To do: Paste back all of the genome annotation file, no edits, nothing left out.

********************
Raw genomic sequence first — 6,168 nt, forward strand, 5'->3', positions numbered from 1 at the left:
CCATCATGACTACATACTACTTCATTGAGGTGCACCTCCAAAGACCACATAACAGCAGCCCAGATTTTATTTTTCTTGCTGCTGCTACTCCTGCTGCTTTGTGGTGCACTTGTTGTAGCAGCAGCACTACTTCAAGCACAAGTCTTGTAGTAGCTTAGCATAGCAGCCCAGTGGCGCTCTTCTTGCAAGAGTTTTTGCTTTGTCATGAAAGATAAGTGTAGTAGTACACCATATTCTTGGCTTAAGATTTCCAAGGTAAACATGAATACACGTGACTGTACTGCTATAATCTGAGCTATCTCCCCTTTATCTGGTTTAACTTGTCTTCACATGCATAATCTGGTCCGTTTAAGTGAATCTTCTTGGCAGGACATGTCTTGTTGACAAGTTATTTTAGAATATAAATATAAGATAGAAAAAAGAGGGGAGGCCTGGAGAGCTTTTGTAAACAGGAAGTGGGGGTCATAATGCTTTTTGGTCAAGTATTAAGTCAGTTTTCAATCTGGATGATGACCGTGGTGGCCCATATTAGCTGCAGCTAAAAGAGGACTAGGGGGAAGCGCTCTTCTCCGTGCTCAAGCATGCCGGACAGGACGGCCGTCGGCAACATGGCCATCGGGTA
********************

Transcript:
Raw genomic sequence first — 6,168 nt, forward strand, 5'->3', positions numbered from 1 at the left:
CCATCATGACTACATACTACTTCATTGAGGTGCACCTCCAAAGACCACATAACAGCAGCCCAGATTTTATTTTTCTTGCTGCTGCTACTCCTGCTGCTTTGTGGTGCACTTGTTGTAGCAGCAGCACTACTTCAAGCACAAGTCTTGTAGTAGCTTAGCATAGCAGCCCAGTGGCGCTCTTCTTGCAAGAGTTTTTGCTTTGTCATGAAAGATAAGTGTAGTAGTACACCATATTCTTGGCTTAAGATTTCCAAGGTAAACATGAATACACGTGACTGTACTGCTATAATCTGAGCTATCTCCCCTTTATCTGGTTTAACTTGTCTTCACATGCATAATCTGGTCCGTTTAAGTGAATCTTCTTGGCAGGACATGTCTTGTTGACAAGTTATTTTAGAATATAAATATAAGATAGAAAAAAGAGGGGAGGCCTGGAGAGCTTTTGTAAACAGGAAGTGGGGGTCATAATGCTTTTTGGTCAAGTATTAAGTCAGTTTTCAATCTGGATGATGACCGTGGTGGCCCATATTAGCTGCAGCTAAAAGAGGACTAGGGGGAAGCGCTCTTCTCCGTGCTCAAGCATGCCGGACAGGACGGCCGTCGGCAACATGGCCATCGGGTA